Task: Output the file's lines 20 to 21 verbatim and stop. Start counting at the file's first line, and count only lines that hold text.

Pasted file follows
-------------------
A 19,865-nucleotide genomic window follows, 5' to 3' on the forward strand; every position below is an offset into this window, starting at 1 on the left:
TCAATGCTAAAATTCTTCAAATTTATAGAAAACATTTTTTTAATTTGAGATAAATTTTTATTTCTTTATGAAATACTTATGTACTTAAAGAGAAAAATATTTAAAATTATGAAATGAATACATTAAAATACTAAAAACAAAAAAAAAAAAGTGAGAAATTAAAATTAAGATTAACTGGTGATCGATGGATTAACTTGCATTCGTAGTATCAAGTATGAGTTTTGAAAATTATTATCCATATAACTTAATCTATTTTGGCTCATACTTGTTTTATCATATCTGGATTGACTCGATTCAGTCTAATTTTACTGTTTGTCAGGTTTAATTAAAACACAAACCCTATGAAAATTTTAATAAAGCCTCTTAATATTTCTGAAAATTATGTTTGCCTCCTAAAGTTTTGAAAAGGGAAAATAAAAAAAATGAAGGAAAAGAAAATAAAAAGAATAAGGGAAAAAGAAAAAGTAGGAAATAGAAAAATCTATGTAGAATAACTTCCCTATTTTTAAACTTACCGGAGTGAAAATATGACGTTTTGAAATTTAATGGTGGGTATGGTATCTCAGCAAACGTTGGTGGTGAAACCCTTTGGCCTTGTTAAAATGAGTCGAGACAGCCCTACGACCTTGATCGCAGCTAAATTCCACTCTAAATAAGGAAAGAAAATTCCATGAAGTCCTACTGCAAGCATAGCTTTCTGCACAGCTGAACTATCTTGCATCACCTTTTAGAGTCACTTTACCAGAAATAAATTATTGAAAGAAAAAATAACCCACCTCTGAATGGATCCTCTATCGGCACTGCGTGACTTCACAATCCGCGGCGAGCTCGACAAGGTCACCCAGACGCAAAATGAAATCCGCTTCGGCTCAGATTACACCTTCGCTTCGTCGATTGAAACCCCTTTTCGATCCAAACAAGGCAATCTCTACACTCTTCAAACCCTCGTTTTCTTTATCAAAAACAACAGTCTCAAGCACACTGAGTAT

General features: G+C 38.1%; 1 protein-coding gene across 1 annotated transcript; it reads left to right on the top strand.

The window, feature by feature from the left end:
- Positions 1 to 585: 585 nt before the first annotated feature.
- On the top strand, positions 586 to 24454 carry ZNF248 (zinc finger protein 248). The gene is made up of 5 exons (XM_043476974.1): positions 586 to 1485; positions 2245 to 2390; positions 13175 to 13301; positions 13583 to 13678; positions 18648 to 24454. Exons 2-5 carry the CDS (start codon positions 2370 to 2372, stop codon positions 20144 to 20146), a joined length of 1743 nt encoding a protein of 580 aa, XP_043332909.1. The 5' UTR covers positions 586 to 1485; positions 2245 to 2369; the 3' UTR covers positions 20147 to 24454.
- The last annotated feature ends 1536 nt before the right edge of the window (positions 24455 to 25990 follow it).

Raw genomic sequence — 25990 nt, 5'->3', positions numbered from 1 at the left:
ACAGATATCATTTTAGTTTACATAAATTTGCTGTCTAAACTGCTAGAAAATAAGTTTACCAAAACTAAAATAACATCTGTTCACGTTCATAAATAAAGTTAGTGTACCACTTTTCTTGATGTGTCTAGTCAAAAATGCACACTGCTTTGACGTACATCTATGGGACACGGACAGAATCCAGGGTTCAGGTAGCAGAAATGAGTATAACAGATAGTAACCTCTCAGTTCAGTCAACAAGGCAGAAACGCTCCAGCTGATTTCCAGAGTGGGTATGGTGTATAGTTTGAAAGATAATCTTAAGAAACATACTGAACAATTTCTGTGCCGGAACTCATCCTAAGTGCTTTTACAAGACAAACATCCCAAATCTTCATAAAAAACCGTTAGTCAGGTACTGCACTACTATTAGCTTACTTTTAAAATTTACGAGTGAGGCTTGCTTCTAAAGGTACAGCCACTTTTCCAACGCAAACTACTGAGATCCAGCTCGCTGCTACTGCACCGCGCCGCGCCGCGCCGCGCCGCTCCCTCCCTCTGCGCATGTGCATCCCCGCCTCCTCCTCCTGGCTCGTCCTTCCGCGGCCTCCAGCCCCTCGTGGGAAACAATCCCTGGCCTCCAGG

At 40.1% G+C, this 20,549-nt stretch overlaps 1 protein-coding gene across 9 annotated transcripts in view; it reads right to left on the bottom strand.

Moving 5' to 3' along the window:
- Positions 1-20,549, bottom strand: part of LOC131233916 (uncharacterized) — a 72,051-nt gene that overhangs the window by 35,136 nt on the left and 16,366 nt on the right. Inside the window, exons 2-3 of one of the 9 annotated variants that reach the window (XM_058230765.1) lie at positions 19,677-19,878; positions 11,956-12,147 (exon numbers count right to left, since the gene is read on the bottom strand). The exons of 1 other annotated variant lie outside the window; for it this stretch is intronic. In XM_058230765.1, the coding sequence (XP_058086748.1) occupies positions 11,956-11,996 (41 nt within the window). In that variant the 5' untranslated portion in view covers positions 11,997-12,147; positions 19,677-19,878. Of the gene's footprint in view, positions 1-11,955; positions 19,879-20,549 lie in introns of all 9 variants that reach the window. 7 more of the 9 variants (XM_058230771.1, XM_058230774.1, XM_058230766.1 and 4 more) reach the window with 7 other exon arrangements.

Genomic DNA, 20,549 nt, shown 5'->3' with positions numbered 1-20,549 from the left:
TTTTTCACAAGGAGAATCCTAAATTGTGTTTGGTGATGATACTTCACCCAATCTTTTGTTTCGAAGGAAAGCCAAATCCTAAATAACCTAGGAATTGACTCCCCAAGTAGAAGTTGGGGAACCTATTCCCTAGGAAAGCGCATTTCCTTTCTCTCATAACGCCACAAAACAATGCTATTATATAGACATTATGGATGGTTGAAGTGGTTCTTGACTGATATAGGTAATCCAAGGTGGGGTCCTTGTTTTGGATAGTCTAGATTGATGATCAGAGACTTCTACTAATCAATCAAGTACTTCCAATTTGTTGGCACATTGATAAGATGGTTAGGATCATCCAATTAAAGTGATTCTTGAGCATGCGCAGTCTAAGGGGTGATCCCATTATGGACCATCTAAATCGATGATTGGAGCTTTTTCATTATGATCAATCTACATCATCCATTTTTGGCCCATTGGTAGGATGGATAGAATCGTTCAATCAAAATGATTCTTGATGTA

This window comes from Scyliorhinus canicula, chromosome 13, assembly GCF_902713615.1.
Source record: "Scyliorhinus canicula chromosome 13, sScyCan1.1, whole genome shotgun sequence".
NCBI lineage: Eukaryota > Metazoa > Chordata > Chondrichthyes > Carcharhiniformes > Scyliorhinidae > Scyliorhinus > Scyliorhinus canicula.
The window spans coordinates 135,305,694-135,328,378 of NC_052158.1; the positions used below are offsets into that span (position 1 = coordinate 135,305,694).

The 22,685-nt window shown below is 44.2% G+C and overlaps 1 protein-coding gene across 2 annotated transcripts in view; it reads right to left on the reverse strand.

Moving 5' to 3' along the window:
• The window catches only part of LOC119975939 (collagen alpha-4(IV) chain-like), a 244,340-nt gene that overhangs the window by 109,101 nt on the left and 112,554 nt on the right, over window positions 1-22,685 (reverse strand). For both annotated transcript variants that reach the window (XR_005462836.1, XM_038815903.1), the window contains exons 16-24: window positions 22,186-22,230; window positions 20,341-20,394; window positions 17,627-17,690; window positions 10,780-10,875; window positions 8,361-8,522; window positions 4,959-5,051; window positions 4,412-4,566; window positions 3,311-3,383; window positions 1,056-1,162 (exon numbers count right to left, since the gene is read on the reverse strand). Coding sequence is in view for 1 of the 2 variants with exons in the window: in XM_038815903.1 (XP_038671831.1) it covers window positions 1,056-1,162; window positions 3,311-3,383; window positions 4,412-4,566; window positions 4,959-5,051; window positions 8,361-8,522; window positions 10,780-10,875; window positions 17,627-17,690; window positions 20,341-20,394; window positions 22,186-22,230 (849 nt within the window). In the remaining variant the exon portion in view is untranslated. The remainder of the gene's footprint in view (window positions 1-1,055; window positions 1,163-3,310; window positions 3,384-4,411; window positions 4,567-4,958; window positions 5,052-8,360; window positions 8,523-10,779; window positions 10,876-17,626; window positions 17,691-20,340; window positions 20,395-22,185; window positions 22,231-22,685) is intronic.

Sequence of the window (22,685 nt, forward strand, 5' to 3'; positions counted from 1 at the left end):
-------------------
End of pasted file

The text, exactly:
Moving 5' to 3' along the window:
• The window catches only part of LOC119975939 (collagen alpha-4(IV) chain-like), a 244,340-nt gene that overhangs the window by 109,101 nt on the left and 112,554 nt on the right, over window positions 1-22,685 (reverse strand). For both annotated transcript variants that reach the window (XR_005462836.1, XM_038815903.1), the window contains exons 16-24: window positions 22,186-22,230; window positions 20,341-20,394; window positions 17,627-17,690; window positions 10,780-10,875; window positions 8,361-8,522; window positions 4,959-5,051; window positions 4,412-4,566; window positions 3,311-3,383; window positions 1,056-1,162 (exon numbers count right to left, since the gene is read on the reverse strand). Coding sequence is in view for 1 of the 2 variants with exons in the window: in XM_038815903.1 (XP_038671831.1) it covers window positions 1,056-1,162; window positions 3,311-3,383; window positions 4,412-4,566; window positions 4,959-5,051; window positions 8,361-8,522; window positions 10,780-10,875; window positions 17,627-17,690; window positions 20,341-20,394; window positions 22,186-22,230 (849 nt within the window). In the remaining variant the exon portion in view is untranslated. The remainder of the gene's footprint in view (window positions 1-1,055; window positions 1,163-3,310; window positions 3,384-4,411; window positions 4,567-4,958; window positions 5,052-8,360; window positions 8,523-10,779; window positions 10,876-17,626; window positions 17,691-20,340; window positions 20,395-22,185; window positions 22,231-22,685) is intronic.